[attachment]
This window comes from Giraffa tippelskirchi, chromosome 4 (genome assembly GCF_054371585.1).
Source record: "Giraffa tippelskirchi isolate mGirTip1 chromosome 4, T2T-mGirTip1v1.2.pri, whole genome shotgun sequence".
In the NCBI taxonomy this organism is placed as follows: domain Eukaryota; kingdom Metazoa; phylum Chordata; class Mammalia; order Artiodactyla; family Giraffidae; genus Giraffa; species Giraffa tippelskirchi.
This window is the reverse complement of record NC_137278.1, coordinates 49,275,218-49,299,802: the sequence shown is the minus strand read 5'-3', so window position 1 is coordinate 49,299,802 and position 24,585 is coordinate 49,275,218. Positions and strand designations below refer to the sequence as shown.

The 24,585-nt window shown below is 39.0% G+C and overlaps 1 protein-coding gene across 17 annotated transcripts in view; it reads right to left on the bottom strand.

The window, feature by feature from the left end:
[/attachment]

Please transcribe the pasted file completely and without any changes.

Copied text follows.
This window comes from Giraffa tippelskirchi, chromosome 4 (genome assembly GCF_054371585.1).
Source record: "Giraffa tippelskirchi isolate mGirTip1 chromosome 4, T2T-mGirTip1v1.2.pri, whole genome shotgun sequence".
In the NCBI taxonomy this organism is placed as follows: domain Eukaryota; kingdom Metazoa; phylum Chordata; class Mammalia; order Artiodactyla; family Giraffidae; genus Giraffa; species Giraffa tippelskirchi.
This window is the reverse complement of record NC_137278.1, coordinates 49,275,218-49,299,802: the sequence shown is the minus strand read 5'-3', so window position 1 is coordinate 49,299,802 and position 24,585 is coordinate 49,275,218. Positions and strand designations below refer to the sequence as shown.

The 24,585-nt window shown below is 39.0% G+C and overlaps 1 protein-coding gene across 17 annotated transcripts in view; it reads right to left on the bottom strand.

The window, feature by feature from the left end: